Does light itself experience time dilation?

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In special relativity, time dilation is determined by the Lorentz factor $$\gamma=\frac{1}{\sqrt{1-v^2/c^2}}$$ Say the photon travels some time $T$ in our frame of reference. It is obviously travelling at the speed of light. We see that the Lorentz factor diverges as we go to the speed of light. Thus, in order for the photon's time in our frame to remain finite, its proper time must tend to zero. This is the colloquial "time stops at the speed of light."

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Author by

Chin Huan

Updated on August 01, 2022

• Chin Huan 10 months

This seems weird for me. Every time I see light, I will think, "Hey, that light travels from the past far away from us!"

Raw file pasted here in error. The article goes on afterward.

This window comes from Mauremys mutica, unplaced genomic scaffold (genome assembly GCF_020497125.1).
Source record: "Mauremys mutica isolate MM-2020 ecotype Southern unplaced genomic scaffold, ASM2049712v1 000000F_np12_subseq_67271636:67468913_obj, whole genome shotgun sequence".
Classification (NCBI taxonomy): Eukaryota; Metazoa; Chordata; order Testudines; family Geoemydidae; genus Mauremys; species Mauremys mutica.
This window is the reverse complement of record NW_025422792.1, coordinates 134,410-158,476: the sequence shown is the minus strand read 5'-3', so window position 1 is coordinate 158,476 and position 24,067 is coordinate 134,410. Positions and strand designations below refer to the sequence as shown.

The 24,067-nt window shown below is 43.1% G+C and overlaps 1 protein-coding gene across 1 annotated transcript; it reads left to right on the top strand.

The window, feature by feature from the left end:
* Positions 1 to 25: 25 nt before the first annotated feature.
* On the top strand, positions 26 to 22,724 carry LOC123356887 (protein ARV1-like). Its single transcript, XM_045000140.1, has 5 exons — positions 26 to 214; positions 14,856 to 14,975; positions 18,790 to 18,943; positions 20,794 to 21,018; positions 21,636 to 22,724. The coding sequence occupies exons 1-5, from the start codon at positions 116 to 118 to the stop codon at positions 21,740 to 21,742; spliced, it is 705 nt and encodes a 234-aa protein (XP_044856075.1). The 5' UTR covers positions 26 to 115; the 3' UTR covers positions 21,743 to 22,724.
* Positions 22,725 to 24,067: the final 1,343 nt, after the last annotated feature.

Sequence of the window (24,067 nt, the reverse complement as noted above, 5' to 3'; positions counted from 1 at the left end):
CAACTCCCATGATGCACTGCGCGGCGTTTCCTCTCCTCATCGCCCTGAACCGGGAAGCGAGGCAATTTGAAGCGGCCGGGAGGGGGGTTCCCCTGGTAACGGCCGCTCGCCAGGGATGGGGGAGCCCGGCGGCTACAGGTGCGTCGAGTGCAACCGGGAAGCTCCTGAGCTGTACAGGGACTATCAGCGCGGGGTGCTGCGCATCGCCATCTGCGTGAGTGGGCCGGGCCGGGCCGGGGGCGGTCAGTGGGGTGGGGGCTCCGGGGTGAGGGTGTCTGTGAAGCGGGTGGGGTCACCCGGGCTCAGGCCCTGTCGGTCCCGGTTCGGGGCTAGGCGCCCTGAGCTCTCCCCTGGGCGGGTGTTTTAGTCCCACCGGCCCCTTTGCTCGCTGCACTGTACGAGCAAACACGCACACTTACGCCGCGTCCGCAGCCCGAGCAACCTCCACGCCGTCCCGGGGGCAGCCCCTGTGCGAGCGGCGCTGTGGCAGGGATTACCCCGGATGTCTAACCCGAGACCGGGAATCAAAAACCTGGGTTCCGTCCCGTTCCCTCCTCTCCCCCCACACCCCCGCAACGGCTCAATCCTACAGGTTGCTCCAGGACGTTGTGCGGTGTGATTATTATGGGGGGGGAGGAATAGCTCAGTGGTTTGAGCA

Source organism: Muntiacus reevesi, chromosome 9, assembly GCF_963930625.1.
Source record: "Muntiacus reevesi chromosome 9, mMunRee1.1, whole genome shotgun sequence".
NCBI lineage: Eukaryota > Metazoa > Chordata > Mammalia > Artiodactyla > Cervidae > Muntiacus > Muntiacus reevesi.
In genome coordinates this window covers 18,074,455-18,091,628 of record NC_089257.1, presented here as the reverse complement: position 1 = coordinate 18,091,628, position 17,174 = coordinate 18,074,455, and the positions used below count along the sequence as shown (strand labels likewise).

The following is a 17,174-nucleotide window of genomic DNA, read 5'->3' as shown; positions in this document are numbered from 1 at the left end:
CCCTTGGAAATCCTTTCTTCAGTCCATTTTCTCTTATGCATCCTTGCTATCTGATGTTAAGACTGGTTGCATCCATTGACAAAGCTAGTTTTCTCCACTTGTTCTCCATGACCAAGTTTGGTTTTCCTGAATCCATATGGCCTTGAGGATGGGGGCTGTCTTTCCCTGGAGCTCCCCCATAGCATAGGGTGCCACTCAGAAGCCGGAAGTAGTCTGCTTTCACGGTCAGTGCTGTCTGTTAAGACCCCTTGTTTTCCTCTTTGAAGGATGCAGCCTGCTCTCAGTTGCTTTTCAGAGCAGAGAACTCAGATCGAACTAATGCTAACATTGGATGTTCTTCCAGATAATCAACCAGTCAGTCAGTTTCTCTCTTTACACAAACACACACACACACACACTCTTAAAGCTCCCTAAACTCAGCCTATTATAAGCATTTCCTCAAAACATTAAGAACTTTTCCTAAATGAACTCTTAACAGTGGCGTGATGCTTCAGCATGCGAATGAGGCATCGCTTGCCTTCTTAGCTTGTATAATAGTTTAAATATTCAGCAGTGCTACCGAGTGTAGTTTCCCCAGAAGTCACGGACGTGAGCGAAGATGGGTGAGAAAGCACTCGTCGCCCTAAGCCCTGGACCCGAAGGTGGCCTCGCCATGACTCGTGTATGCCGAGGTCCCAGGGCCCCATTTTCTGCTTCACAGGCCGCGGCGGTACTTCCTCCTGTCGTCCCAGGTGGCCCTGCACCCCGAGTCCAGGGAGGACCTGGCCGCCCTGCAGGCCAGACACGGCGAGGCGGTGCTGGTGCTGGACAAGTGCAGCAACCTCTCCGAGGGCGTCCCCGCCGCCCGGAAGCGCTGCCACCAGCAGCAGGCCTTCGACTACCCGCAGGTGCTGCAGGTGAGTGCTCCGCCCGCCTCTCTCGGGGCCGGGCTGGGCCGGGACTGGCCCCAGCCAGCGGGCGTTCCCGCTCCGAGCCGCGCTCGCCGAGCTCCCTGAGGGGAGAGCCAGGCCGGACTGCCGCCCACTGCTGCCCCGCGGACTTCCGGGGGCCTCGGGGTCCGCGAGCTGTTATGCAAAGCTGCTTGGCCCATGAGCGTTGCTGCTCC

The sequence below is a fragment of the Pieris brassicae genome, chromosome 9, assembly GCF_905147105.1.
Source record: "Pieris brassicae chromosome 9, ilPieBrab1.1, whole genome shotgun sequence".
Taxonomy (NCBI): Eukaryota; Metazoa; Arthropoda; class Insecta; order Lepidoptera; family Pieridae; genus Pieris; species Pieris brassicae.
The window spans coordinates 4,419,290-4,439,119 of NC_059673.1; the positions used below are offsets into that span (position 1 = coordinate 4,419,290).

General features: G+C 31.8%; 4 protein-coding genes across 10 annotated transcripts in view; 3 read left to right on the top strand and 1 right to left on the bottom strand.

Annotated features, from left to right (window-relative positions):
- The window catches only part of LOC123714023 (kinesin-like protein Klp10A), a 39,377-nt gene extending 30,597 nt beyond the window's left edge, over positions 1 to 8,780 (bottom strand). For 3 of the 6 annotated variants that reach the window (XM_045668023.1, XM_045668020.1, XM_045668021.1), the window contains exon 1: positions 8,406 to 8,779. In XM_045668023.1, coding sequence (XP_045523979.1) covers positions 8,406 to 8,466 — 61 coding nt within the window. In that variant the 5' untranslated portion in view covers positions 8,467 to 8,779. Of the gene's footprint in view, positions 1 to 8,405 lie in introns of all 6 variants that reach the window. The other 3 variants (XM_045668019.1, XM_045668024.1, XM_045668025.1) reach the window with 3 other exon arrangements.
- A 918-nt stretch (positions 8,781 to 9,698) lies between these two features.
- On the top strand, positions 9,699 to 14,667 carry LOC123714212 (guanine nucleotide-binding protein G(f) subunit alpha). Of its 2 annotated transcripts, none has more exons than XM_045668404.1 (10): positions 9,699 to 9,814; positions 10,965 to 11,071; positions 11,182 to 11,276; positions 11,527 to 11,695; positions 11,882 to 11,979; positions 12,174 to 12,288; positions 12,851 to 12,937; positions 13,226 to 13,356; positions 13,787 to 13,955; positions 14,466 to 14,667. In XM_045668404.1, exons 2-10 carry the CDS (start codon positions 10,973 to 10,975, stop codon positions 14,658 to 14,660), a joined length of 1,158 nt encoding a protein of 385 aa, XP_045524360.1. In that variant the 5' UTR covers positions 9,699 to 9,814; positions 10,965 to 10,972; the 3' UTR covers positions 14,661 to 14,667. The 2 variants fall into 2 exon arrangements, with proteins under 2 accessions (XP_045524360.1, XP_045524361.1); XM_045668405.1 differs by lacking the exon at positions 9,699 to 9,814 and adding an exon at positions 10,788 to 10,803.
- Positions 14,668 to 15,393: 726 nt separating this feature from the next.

Correct me if there is misconception.

• Ryan Unger over 8 years
Please explain exactly what you think light experiencing time dilation entails.
• Chin Huan over 8 years
Based on the special relativity, time is not constant. The faster we go the more time slows down. The photon travels at the speed of c. So, is the time of the photon slowed down or stopped?
• Hritik Narayan over 8 years
I don't think light can "experience" time at all.
• Paul over 8 years
If you could attach a clock to a photon ,''somehow'',then the clock will show no reading,thats what mean by ''time stops at the speed of light''.